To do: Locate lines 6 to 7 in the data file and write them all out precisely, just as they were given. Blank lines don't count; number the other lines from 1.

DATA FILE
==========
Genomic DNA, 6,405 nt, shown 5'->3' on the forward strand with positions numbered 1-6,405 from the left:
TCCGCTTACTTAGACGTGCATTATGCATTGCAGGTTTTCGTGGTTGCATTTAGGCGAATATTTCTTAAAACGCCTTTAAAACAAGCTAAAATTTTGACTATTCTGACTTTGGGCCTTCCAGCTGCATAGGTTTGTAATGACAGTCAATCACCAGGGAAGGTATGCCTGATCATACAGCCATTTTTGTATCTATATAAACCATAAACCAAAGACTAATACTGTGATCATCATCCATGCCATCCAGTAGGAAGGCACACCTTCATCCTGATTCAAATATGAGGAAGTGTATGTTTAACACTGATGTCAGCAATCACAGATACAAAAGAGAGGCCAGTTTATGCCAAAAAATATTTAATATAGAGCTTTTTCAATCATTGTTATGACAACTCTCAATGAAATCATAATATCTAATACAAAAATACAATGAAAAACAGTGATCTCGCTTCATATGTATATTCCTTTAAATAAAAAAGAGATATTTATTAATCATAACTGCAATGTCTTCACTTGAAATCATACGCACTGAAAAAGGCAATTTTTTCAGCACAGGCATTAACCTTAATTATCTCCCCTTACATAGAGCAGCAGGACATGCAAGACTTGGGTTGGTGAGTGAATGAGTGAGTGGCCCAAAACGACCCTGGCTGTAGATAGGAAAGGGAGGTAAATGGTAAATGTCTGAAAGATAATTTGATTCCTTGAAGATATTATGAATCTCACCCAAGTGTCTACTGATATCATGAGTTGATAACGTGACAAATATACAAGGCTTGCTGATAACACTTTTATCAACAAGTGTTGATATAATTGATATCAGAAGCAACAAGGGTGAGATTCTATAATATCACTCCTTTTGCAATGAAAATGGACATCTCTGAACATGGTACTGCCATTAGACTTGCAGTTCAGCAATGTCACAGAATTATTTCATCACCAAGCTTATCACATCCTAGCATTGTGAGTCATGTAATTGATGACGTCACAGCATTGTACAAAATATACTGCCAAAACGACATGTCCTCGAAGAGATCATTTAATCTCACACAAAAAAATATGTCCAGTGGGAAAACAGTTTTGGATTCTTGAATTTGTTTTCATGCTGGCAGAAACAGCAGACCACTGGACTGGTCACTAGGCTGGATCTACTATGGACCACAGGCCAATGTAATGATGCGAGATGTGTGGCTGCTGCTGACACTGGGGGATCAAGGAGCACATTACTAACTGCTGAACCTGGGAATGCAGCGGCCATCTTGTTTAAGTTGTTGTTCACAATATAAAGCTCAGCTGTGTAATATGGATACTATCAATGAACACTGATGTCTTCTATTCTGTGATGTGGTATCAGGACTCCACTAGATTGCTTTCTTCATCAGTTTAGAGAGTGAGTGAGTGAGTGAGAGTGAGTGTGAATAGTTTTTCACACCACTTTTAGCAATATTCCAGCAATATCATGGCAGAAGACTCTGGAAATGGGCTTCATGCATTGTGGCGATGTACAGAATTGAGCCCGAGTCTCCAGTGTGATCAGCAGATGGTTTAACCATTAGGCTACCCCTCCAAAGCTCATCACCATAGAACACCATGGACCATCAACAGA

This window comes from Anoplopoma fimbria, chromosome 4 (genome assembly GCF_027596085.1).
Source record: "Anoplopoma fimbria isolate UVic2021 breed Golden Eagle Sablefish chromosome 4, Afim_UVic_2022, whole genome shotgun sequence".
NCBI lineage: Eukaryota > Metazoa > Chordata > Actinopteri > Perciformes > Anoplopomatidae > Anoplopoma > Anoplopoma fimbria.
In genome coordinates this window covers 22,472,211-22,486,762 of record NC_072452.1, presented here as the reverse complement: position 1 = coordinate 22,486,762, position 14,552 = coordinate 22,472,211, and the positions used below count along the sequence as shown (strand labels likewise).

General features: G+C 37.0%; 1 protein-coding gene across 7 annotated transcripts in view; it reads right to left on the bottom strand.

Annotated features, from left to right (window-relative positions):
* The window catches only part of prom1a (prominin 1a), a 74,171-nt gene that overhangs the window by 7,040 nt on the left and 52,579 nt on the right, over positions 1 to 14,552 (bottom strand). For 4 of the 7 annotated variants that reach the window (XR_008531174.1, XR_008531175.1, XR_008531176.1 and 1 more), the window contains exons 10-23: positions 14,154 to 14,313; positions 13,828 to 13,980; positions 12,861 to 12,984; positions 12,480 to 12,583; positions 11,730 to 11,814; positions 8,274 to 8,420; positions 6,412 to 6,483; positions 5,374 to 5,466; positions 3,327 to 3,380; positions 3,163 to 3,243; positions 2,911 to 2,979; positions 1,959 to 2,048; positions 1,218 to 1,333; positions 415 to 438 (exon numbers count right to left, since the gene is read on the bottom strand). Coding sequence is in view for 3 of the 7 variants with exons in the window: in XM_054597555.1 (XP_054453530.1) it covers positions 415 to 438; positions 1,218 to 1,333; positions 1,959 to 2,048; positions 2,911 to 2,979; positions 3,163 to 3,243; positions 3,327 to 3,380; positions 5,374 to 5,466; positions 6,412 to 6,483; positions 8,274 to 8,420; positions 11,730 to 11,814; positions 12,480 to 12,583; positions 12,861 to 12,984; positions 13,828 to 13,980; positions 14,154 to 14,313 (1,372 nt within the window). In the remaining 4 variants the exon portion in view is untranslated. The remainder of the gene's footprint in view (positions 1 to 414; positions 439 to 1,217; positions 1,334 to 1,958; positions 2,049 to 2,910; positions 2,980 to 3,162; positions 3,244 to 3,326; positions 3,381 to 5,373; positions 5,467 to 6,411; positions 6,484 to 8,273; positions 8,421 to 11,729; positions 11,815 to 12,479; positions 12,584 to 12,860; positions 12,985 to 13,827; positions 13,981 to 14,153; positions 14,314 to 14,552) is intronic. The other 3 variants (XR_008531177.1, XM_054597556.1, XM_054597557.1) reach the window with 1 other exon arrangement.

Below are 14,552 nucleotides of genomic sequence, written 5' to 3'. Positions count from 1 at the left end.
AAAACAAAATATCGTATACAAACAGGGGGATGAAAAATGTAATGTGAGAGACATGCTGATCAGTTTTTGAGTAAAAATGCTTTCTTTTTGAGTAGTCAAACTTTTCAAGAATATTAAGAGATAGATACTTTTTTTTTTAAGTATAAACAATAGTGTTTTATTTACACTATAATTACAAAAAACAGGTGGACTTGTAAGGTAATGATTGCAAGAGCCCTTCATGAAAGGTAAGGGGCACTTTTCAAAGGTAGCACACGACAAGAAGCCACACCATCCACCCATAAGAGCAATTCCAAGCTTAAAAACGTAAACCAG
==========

In genome coordinates this window covers 22,472,211-22,486,762 of record NC_072452.1, presented here as the reverse complement: position 1 = coordinate 22,486,762, position 14,552 = coordinate 22,472,211, and the positions used below count along the sequence as shown (strand labels likewise).

General features: G+C 37.0%; 1 protein-coding gene across 7 annotated transcripts in view; it reads right to left on the bottom strand.